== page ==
Massive COVID-19 Outbreak at Gallatin Center for Rehabilitation Spurs Questions and Concerns

Our guide for nursing home patients and families facing coronavirus and its aftermath

Nursing homes and rehabilitation centers across the country have long been a concern due to frequent allegations of abuse and neglect. Now, with the emergence of the current coronavirus pandemic, those concerns have quadrupled. Nursing homes are now charged with caring for the segment of the population most vulnerable to COVID-19—our elderly. Our older generation faces unprecedented danger, and many of their friends and families feel uninformed about how their loved ones are being protected, if they’re being protected at all, and what to do about it if they’re not.

After receiving results from the CDC on March 29, a Sumner County nursing home reported more than 100 staff and residents tested positive for the coronavirus. Additionally, at least three residents have died so far from COVID-19. According to FOX 17 News, residents are moving to a local hospital for several days while the facility is deep cleaned and sanitized.

Nursing Home Neglect Gallatin Covid-19

How did the Gallatin nursing home outbreak happen so quickly?

As we’ve seen in the weeks since COVID-19 has swept across our nation, the virus is particularly contagious and can spread quickly among people with weakened immune systems. However, the size of the spread and the speed with which it moved through Gallatin Center for Rehabilitation is startling. It has become one of the largest outbreaks in mid-Tennessee.

When asked why their facility’s outbreak was so extreme,  administrator Dawn Cochran said that “the number of positive cases connected to the Gallatin nursing home is so high because all residents and staff were tested.” However, when asked, she declined to provide The Tennessean with further data about the infected staff and patients.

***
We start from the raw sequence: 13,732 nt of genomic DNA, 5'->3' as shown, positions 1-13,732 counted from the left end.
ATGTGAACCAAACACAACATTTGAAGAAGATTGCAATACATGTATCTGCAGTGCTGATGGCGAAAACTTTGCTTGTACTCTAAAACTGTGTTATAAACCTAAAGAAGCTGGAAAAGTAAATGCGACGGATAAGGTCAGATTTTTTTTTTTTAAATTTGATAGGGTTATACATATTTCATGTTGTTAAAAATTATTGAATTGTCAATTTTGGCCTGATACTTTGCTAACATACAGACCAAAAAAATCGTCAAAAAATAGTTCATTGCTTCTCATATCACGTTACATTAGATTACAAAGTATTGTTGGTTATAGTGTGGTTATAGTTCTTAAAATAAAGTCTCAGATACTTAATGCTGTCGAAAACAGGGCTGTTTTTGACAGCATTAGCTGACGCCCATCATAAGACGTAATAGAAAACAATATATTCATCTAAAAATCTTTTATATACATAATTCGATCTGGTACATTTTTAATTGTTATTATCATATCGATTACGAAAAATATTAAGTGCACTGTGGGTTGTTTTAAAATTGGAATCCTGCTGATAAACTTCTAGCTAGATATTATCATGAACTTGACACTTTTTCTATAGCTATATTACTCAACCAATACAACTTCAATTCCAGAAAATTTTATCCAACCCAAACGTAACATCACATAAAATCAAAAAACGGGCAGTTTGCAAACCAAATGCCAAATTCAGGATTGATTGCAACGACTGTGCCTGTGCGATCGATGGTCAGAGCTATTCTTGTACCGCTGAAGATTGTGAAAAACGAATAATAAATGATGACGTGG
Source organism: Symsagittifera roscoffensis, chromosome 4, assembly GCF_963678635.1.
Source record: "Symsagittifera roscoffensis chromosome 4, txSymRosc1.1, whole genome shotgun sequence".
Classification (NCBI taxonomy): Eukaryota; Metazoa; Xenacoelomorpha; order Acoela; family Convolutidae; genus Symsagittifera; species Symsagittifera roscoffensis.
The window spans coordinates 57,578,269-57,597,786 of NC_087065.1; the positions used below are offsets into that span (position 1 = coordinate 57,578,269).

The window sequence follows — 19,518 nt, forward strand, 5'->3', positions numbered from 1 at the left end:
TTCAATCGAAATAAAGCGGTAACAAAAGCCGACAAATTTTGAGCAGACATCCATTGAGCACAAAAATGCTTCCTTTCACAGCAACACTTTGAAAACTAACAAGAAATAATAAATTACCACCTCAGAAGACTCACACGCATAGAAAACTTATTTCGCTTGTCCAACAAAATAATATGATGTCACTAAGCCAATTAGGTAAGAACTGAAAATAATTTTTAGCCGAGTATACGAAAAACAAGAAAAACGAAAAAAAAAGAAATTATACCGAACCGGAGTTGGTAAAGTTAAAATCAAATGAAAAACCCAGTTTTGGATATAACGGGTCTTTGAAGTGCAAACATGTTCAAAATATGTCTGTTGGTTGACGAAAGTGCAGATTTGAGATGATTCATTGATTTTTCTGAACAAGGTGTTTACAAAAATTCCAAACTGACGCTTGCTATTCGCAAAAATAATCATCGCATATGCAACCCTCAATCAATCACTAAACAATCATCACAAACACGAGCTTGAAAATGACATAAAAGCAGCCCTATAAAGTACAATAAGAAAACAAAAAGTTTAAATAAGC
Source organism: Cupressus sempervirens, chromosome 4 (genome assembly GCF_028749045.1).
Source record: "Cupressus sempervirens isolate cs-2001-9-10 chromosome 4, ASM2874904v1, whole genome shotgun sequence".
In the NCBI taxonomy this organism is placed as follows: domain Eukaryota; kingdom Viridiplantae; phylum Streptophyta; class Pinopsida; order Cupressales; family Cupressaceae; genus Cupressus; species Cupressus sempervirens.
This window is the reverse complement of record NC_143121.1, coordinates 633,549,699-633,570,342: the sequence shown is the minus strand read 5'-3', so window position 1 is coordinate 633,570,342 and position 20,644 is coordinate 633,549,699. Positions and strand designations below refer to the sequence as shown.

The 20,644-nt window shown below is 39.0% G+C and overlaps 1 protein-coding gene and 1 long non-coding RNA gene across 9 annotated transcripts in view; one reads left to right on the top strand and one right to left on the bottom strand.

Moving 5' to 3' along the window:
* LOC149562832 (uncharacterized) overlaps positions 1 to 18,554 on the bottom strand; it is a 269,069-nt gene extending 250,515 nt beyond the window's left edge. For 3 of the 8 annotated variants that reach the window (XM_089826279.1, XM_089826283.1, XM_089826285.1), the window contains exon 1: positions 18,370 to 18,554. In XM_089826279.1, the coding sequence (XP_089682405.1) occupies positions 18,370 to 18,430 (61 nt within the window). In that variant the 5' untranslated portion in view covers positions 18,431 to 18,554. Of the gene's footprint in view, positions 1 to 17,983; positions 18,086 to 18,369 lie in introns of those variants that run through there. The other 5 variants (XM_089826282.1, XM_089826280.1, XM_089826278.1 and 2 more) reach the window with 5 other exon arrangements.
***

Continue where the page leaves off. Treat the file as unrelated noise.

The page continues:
FOX 17 also spoke to Gallatin Mayor, Paige Brown, who said, “I think a common question for people to ask in a time like this is who’s at fault?”  Mayor Brown says that, as of right now, she doesn’t know if the nursing home will face repercussions for how they handled the COVID-19 outbreak.

Facility denies negligence

The nursing home, that required 54 ambulances to transport patients to area hospitals on March 29, says they followed proper COVID-19 protocol. “Staff are screened multiple times a shift, wear personal protective equipment (PPE), and do not report to duty if unwell,” according to a statement that was released by the nursing home’s administration.

However, according to anonymous staff, this may not be true. The Gallatin News reports multiple sources allege that “at least one employee who later tested positive for COVID-19 was forced to continue working even after they began to show symptoms of possibly having the virus.” These sources also claim “staff were told not to wear masks in front of patients in order to avoid scaring them.”

If these allegations are true, the facility’s actions represent a sharp departure from the heightened protocols recommended by the Centers for Disease Control and Prevention (CDC). Nursing homes across the U.S. have been advised to adopt special measures to prevent the spread of coronavirus among the vulnerable elderly.

What COVID-19 safety protocols should nursing homes be using?

The CDC has advised nursing homes and care facilities to adopt heightened safety protocols in the face of risks posed by coronavirus. If a facility doesn’t follow proper protocol, it only takes one infected patient or visitor to spread the virus to the entire nursing home.

Safety Nursing Homes Coronavirus

Check to see that the nursing home or facility caring for your loved one is following the protocols laid out in the CDC’s Preparedness Checklist for Nursing Homes and other Long-Term Care Settings. Here is a summary of those protocols (see Checklist for full details):

Facility COVID-19 plan.

Facilities should have developed a written plan detailing how the facility will protect residents, healthcare personnel, and visitors from respiratory infections, including COVID-19, as well as the methods, means, and personnel responsible for executing the plan.

Facility Communications.

Facilities should have developed a communication plan that ensures regular communications with staff, residents, and their families regarding the status and impact of COVID-19 in the facility. The plan should include how signs, phone trees, and other methods of communication will be used to inform staff, family members, visitors, and other persons of the status and impact of COVID-19 in the facility.

Rapid identification and management of ill residents.